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Duff v. McKay

Appeals Court of Massachusetts, Plymouth

June 14, 2016

DANIEL DUFF & another[1]
v.
JOHN McKAY & others.[2]

          Heard: January 19, 2016.

         Civil action commenced in the Superior Court Department on April 9, 2013.

         A motion to enforce settlement and to dismiss the complaint was heard by Beverly J. Cannone, J., and entry of separate and final judgment was ordered by her.

          Stephen W. Rider for the plaintiffs.

          Colin Black for the defendants.

          Present: GRAINGER, RUBIN, & MILKEY, JJ.

          MILKEY, J.

         In 2010, plaintiffs Daniel and Lisa Duff hired the defendants to perform a renovation project at their home in Hingham. A dispute ensued regarding the defendants' workmanship and their alleged failure to obtain a building permit in a timely manner. In May of 2012, the Duffs sought redress by initiating arbitration through the State program created in accordance with G. L. c. 142A.[3] The following year, on the eve of the assigned arbitrator's scheduled view of the property, the parties reached an apparent settlement of their dispute. Nonetheless, a formal settlement document was never executed because of a disagreement regarding payment terms. When the parties reached an impasse in resolving that issue, the Duffs withdrew their request for arbitration and filed a multicount action in the Superior Court asserting their underlying claims. The defendants moved to dismiss the action and to enforce the settlement. A Superior Court judge allowed that motion and entered judgment requiring the defendants to pay the agreed-to amount within ten days. On the Duffs' appeal, we affirm.

         Background.

         The parties' key communications were memorialized in electronic mail messages (e-mails), copies of which were submitted to the motion judge.[4]As a result, the essential facts pertaining to the parties' negotiations are uncontested.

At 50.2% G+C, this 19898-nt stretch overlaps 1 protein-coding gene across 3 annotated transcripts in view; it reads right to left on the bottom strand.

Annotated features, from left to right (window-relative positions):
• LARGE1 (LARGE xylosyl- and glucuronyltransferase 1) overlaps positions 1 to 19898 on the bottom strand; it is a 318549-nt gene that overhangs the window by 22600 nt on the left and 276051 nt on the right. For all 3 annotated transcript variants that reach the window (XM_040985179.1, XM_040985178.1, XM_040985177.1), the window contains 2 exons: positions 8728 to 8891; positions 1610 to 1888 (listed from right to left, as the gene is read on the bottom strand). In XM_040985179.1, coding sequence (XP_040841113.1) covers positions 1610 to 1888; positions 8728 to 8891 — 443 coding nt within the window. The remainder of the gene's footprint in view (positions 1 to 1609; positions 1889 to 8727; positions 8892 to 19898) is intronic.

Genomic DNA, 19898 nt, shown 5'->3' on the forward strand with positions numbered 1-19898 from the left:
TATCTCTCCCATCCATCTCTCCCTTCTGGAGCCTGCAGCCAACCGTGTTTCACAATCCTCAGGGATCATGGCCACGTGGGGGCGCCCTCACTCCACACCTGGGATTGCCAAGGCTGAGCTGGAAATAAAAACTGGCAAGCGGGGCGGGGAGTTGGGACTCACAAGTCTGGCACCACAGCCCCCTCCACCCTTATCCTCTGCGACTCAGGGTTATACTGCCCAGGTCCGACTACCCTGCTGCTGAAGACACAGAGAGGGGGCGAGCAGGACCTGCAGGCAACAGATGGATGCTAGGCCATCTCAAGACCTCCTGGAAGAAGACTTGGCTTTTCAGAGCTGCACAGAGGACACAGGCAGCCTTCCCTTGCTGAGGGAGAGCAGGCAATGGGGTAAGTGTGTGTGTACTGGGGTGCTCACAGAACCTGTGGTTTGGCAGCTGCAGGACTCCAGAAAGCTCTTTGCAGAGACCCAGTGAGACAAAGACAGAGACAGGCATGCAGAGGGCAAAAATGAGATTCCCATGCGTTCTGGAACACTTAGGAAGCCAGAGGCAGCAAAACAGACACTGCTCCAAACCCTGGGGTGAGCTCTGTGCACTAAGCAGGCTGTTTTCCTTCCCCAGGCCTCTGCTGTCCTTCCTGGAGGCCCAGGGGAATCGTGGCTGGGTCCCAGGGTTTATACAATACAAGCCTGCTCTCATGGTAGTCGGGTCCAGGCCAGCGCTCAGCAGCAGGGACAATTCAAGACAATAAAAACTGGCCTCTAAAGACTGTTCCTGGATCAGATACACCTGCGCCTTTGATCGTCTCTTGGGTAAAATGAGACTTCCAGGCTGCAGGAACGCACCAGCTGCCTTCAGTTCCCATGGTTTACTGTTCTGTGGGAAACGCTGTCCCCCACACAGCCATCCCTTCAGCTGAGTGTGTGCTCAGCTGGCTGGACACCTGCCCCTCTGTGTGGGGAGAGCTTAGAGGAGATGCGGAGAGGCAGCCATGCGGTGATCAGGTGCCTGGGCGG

At the heart of this case is a March 21, 2013, e-mail exchange between counsel that followed extended and vigorous settlement discussions. Counsel for the Duffs wrote to "confirm what I believe our respective clients have agreed to." He then listed six terms. Key among those terms were the requirements that the defendants pay the Duffs $27, 500, and that the parties "exchange mutual general releases, subject only to the obligations in the settlement agreement."[5] The list of terms did not specify when payment of the $27, 500 was due.

         The Duffs' counsel concluded his e-mail by asking his counterpart to "confirm that I got this right by return e-mail." Six minutes later, the defendants' counsel responded, "Confirmed." Six minutes after that, the Duffs' counsel sent an e-mail to the assigned arbitrator canceling the scheduled site visit because "I am pleased to report that the parties have reached a settlement agreement." The following morning, the coordinator for the arbitration program sent an e-mail to express her happiness "that the parties have settled, " and she requested clarification whether she should "consider this your formal notice of settlement or will you mail written notice of the settlement." Counsel for the Duffs responded by stating:

"I believe the parties are planning on preparing and signing a formal settlement agreement and then will file a stipulation of dismissal, with prejudice, of the claims in the arbitration. This may take a week or so."

         Over the next two and one-half weeks, the parties sought to complete a formal settlement document. During that time, counsel for the Duffs expressed concern over delay, stating that he did not "want to give the clients too much time to rethink this." As the Duffs acknowledge, some of the delay was caused by a medical issue related to the defendants' counsel's family.